Geologically, the central part of Atacama Province straddles the north-striking intrusive contact between the Andean batholith of western Chile and the stratified rocks to the east. Apophyses of the Andean batholith and other intrusions, some of them in the form of sills, interrupt the continuity of the rocks to the east. The layered sequence consists of Lower Jurassic and Lower Cretaceous marine sedimentary rocks and lavas, which are unconformably overlain by Upper Cretaceous and Tertiary continental sedimentary rocks, tuffs, and lavas. A marked contact zone of skarn rocks and meta-andesite separates the diorite, granite, and related rocks of the batholith from the unmetamorphosed sedimentary and volcanic sequence.
The sedimentary rocks have been folded into a major, north-northeast-trending, north-plunging anticlinorium in the middle of the area and into a doubly plunging synclinorium in the eastern part. Several small domes and a structural basin occur in the southwestern part. Minor overthrusts occur on the limbs of member folds of the anticlinorium and synclinorium. Most high-angle faults and other fractures strike north to northwest; some older faults strike northeast.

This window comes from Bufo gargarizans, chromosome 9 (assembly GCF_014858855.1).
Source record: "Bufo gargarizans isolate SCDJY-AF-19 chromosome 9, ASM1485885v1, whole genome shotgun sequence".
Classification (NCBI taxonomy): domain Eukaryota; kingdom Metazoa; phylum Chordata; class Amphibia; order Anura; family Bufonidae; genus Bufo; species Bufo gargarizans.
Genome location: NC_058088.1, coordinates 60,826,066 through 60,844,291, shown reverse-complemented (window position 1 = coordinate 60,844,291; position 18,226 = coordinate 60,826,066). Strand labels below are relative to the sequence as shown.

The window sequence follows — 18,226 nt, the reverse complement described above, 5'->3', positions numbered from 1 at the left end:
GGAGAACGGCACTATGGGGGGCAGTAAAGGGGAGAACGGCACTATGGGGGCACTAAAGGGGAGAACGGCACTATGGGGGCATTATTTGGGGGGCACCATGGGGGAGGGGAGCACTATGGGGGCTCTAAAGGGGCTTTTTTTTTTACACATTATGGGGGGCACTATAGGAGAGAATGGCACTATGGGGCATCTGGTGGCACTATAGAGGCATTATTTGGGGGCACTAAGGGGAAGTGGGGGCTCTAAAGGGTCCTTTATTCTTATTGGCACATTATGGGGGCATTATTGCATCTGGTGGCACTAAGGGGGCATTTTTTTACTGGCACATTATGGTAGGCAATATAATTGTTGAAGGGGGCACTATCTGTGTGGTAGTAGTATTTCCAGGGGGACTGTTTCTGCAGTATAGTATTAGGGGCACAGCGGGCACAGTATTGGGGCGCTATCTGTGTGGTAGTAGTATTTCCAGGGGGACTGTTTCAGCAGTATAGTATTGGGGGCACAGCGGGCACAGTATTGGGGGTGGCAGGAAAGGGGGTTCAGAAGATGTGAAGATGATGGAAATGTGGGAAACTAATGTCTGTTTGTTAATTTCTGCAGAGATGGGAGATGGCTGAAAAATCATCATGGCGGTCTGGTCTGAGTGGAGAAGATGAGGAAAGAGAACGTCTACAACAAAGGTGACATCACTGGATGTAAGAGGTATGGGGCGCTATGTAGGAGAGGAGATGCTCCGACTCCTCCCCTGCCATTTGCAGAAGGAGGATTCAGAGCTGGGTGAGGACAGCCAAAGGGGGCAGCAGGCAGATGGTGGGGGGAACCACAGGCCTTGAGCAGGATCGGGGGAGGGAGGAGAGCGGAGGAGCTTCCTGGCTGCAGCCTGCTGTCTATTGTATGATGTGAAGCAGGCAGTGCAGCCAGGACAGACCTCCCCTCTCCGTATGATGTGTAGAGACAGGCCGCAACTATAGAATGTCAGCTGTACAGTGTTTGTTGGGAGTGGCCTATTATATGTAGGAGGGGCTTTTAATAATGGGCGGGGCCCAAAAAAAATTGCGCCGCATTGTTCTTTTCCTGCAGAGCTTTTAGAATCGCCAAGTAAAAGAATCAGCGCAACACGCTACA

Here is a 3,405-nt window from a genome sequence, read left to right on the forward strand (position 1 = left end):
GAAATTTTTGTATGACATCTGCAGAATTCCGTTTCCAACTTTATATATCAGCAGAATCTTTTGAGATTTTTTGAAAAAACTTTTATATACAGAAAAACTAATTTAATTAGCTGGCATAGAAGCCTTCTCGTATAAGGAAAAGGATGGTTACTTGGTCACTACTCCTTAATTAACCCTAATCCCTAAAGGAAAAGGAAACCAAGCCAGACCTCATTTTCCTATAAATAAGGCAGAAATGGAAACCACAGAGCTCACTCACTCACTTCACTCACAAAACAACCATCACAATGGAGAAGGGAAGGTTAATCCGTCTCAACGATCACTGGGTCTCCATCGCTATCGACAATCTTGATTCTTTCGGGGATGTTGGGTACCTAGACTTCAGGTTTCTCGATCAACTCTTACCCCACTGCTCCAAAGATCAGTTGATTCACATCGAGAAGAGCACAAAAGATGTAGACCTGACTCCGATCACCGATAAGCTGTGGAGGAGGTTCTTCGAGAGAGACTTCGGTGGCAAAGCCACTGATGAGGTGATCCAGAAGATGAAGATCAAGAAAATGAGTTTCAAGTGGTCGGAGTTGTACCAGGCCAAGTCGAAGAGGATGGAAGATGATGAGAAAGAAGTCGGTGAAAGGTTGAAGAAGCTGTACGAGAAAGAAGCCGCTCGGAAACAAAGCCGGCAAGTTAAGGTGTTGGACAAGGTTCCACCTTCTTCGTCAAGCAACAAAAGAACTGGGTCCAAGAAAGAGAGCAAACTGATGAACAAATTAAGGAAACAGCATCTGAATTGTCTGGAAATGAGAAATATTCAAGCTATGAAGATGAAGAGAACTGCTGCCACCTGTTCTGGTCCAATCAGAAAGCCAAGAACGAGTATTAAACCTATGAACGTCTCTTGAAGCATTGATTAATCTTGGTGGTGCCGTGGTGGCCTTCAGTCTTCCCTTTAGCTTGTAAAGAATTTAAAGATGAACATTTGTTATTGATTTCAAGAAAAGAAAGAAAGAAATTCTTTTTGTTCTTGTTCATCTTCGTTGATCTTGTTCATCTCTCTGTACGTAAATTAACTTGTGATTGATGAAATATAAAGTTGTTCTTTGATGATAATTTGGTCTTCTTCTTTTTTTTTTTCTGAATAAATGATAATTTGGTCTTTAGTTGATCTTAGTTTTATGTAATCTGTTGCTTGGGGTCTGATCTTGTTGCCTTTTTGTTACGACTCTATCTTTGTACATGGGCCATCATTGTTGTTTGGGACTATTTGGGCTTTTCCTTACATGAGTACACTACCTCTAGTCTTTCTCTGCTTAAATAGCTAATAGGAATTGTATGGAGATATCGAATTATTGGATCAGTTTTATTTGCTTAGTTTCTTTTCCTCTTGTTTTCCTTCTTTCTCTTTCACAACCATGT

The entire area is in the copper metallogenetic province of Ruiz and Ericksen (1962), and parts of it are in the overlapping gold, silver, and iron provinces. The zones of supergene enriched and oxidized rock in this area are related to deep weathering of an old surface which has existed since middle Tertiary time. At least seven of the 14 major types of hypogene ore deposits in Chile are represented in the central part of Atacama Province. However, most of the production of metals has been from supergene ores, with the important exceptions of iron ore from the contact metamorphic zone and hypogene copper ore from near the deep valley of the Río Copiapó. The discovery localities of five rare supergene minerals—re-molinite, nantokite, copiapite, bordosite, and chanarcillite—are in the area.